Le Carnaval: une tradition unique, des pratiques différentes

Growing up in the South of France in a small town between Nice and Marseille, I remember Carnaval fondly. Except, we did not call it that way, we used to call it “le corso fleuri” because during the parade, all the floats were decorated with local fresh flowers. I also remember “le Caramantran”, the king of the parade, a huge mannequin made of papier maché that would end-up being burnt!


Le Corso fleuri  in Nice (Zil, CC BY-SA 3.0, 2009)

Now, fast forward three decades to last Saturday night. I was researching various cultural practices around Carnival for the upcoming PETIT JOURNAL FRANCOPHONE when I found out that other francophone regions of the world also burn their Carnival king. In Martinique and Guadeloupe for example, King Vaval symbolizes all of the past year’s problems and is burnt on Ash Wednesday.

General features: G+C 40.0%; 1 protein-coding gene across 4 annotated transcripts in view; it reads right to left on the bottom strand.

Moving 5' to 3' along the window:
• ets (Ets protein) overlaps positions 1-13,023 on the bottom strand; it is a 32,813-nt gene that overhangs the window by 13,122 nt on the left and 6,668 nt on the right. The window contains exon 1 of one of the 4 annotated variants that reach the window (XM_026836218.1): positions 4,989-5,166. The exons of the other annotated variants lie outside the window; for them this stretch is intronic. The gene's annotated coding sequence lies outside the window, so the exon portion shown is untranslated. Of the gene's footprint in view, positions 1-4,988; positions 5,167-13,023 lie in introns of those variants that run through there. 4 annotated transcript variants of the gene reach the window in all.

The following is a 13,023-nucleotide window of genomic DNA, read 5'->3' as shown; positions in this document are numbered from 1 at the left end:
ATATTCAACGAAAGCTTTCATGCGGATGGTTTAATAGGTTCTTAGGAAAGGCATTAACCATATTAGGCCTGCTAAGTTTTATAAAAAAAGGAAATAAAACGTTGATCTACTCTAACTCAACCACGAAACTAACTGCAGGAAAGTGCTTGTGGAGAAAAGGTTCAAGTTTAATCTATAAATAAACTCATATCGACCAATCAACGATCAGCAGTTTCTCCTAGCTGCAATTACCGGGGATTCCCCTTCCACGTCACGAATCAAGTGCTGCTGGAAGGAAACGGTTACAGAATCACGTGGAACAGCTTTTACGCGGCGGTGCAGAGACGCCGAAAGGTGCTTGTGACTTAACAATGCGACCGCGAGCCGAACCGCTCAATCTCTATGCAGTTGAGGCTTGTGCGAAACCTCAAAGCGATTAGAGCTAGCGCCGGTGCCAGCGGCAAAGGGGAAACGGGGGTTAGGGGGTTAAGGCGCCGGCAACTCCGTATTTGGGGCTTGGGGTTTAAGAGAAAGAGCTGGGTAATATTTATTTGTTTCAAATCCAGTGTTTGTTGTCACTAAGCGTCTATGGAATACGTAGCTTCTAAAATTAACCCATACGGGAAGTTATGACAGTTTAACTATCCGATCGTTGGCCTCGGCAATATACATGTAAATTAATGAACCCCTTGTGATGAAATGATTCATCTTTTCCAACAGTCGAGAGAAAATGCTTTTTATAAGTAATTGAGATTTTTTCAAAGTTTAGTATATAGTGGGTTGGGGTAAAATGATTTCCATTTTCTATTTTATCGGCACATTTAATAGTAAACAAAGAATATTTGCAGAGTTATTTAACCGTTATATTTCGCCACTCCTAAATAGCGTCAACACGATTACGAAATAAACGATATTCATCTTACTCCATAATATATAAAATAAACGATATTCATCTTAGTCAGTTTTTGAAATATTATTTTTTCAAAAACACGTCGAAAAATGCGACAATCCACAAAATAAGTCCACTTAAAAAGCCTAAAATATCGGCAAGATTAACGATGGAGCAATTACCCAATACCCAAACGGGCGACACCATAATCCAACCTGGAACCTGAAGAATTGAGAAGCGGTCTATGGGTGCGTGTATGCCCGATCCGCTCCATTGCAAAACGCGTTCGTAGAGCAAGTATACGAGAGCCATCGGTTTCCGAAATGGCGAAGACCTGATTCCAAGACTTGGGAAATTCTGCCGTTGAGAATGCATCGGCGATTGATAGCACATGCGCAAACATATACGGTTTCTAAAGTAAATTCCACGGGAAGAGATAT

(King Vaval in Martinique, fwimusic.wordpress.com, 2011)

I started getting really excited, looking up all the different ways Carnaval is celebrated in the francophone world. Before I knew it, it was midnight, way past my bedtime, the article was 2 pages long and I had started crafting CI activities to go along with the reading. I spent most of today polishing the activities, and I now have a mini cultural reading unit for students in the Novice range (Mid-High) or early Intermediate Low. I wish I had a class I could share this with but since for the moment I don’t, I am sharing it with you!

I hope your students enjoy reading about Carnaval. If you have any questions or constructive feed-back, I always appreciate it. And if you end-up doing the Smash Doodles post-reading activity, would you please send me some samples of your students’ doodles at cecileflaine@gmail.com? Thank you!

(Featured image credit: Mstyslav Chernov, CC BY-SA 3.0 2011)

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